How can teachers assess engagement?

In my last post I described what we mean when we talk about “engagement” by students at Quest Forward Academies. Engagement is so important that it’s one of three components of the Quest Forward Learning assessment model. (I’ll talk about the other two in a later post.) In these high schools, teachers record data on each student’s engagement after every class period. Mentors regularly talk with students about their engagement. Schools factor engagement into course grades and communicate progress on engagement through learning reports, which are made available to families and students at the end of each term. Putting the focus on engagement encourages students to be responsible for their own learning and to invest in their learning — an attitude and skill that will benefit them throughout their lives.

To assess engagement, teachers mark each student on a scale ranging from “Low” to “Medium” to “High” engagement. The tracking of daily course engagement is low stakes (unlike a test or quiz). It can be done quickly at the end of a class period. This measurement isn’t intended to be precise, but rather a subjective reflection by the teacher on each student’s engagement on that day.

A screenshot from the Quest! app shows a mentor scoring a student's engagement for the class period, moving a blue circle along a horizontal scale to the end, which reads "high."
Recording each student’s engagement assessment on a sliding scale is quick and easy for mentors.

Rather than one rubric that applies to every situation, we use four common scenarios to define high engagement:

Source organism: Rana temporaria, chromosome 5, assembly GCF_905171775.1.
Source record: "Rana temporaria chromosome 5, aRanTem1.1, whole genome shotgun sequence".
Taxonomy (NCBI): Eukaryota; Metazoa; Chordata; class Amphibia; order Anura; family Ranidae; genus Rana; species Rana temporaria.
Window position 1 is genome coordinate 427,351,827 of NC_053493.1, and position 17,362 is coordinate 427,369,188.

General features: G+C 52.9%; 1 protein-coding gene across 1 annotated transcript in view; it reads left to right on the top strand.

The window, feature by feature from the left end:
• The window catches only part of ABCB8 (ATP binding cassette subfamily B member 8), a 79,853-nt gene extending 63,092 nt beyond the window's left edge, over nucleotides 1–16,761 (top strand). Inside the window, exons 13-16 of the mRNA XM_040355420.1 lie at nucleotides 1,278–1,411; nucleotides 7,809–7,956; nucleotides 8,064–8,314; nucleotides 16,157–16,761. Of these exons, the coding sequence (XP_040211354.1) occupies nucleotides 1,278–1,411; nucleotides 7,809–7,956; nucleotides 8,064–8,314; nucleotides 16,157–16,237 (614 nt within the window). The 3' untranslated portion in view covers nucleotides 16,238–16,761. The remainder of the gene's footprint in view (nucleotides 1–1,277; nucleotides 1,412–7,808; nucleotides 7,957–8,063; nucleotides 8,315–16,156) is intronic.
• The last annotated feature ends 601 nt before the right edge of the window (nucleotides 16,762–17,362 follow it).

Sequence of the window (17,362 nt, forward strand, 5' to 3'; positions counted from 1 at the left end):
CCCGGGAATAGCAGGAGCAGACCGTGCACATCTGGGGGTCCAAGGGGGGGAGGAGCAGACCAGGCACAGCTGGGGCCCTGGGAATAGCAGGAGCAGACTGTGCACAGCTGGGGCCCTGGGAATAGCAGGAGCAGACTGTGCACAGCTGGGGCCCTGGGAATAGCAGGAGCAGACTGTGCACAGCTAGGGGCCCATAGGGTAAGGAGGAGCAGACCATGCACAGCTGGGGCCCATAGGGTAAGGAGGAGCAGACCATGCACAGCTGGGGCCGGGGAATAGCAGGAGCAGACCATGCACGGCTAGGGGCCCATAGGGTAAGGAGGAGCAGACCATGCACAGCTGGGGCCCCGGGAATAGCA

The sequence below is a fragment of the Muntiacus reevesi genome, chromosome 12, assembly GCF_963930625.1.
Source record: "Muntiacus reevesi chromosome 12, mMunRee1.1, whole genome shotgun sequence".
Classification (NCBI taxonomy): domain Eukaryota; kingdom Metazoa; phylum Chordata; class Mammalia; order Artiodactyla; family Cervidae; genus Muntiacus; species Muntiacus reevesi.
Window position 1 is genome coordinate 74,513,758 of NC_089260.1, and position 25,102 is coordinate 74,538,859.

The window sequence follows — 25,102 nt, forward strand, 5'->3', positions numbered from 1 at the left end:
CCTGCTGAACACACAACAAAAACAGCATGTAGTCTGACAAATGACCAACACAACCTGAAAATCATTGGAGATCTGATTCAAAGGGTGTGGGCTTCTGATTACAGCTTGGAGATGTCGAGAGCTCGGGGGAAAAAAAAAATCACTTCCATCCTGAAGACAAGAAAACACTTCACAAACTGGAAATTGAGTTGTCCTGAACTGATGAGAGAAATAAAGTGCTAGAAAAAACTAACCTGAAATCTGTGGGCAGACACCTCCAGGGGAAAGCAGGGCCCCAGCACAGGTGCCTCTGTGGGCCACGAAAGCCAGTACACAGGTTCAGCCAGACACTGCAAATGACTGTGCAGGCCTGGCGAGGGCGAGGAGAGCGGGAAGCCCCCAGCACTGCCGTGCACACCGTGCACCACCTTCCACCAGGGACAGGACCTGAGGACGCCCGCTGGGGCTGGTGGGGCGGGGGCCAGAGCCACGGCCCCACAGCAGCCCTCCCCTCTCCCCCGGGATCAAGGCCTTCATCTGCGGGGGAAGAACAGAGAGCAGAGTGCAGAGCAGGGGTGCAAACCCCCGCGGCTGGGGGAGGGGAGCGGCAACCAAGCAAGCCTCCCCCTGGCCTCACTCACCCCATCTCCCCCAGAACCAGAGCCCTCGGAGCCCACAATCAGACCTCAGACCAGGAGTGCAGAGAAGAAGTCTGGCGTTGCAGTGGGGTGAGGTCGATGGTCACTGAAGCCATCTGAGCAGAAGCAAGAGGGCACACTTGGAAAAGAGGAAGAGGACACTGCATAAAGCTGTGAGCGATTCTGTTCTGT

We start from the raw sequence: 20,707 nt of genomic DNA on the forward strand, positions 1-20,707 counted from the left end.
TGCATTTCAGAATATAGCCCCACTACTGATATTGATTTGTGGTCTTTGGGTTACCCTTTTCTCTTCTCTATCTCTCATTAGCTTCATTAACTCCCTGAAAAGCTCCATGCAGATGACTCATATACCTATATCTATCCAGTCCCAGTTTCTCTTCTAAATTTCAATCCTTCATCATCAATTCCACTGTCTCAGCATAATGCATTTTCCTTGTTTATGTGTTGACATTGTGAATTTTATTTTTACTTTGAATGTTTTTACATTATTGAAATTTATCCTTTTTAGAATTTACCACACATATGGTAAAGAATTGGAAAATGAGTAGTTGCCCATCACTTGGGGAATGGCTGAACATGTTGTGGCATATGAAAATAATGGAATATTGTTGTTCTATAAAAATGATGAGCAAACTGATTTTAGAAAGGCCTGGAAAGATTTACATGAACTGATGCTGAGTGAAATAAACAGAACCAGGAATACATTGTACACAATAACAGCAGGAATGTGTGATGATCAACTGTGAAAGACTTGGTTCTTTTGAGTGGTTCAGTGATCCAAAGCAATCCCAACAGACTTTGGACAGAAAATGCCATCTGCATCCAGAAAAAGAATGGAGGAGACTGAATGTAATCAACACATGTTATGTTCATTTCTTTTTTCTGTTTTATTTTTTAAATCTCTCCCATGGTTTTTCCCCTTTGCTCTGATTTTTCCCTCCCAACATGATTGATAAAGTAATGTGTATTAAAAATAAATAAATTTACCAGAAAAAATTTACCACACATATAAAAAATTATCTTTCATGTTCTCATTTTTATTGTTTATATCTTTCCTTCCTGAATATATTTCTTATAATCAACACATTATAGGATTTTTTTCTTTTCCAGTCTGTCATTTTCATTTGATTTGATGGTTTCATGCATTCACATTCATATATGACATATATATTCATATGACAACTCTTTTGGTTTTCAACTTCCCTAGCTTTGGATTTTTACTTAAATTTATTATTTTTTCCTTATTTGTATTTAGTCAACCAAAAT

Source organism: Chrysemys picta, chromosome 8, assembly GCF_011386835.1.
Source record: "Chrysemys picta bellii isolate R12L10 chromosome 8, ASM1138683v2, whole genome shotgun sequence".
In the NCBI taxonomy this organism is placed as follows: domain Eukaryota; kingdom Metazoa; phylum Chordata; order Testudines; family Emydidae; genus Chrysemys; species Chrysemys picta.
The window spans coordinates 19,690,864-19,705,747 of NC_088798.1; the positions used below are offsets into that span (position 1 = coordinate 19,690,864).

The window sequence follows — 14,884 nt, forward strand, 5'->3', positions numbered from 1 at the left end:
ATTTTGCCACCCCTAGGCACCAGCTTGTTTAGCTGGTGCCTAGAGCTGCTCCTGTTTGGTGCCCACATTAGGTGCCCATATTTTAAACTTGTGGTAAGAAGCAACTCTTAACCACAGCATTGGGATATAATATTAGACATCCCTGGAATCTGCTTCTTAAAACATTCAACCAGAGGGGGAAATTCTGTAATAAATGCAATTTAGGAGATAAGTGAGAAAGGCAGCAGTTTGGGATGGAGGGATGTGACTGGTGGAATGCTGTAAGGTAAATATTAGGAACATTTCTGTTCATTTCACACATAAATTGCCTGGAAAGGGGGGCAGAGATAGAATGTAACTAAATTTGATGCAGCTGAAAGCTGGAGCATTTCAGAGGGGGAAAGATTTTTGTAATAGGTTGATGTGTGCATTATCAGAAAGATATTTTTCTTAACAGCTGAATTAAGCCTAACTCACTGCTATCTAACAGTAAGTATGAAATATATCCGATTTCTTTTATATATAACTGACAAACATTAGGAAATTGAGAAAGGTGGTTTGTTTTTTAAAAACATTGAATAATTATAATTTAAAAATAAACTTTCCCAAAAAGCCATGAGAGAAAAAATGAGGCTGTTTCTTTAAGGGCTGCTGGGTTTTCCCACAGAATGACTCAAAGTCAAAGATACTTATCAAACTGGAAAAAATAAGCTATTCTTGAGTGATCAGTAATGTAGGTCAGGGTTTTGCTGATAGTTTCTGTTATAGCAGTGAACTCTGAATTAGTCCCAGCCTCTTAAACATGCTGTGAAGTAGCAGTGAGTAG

1. Participation in a class discussion, 
  2. Coming prepared to work independently, 
  3. Completing a group project or quest, and 
  4. Participating in a mentor-facilitated activity or demonstration. 

Generally, if teachers observe students meeting two or more criteria associated with the scenario they would consider the student highly engaged. Although the specific expectations vary based on students and their strengths and weaknesses.

Mentors and students use the data from the engagement assessments to have meaningful conversations. They talk about work processes, a student’s investment in their learning, and ways a student can take more ownership over their learning experiences.

A screenshot from the Quest Community app shows how a mentor assessed student engagement scores over a long period of time, displaying a visual representation of trends in her engagement in class.
Mentors record scores often, enabling students and mentors to reflect upon and learn from trends.

Tracking engagement allows students to see how they engage over time, how it connects to their learning, and improvements they have made or can make. These engagement assessments encourage students to reflect and grow. It helps students to be drivers of their own learning, rather than passengers along for the ride.

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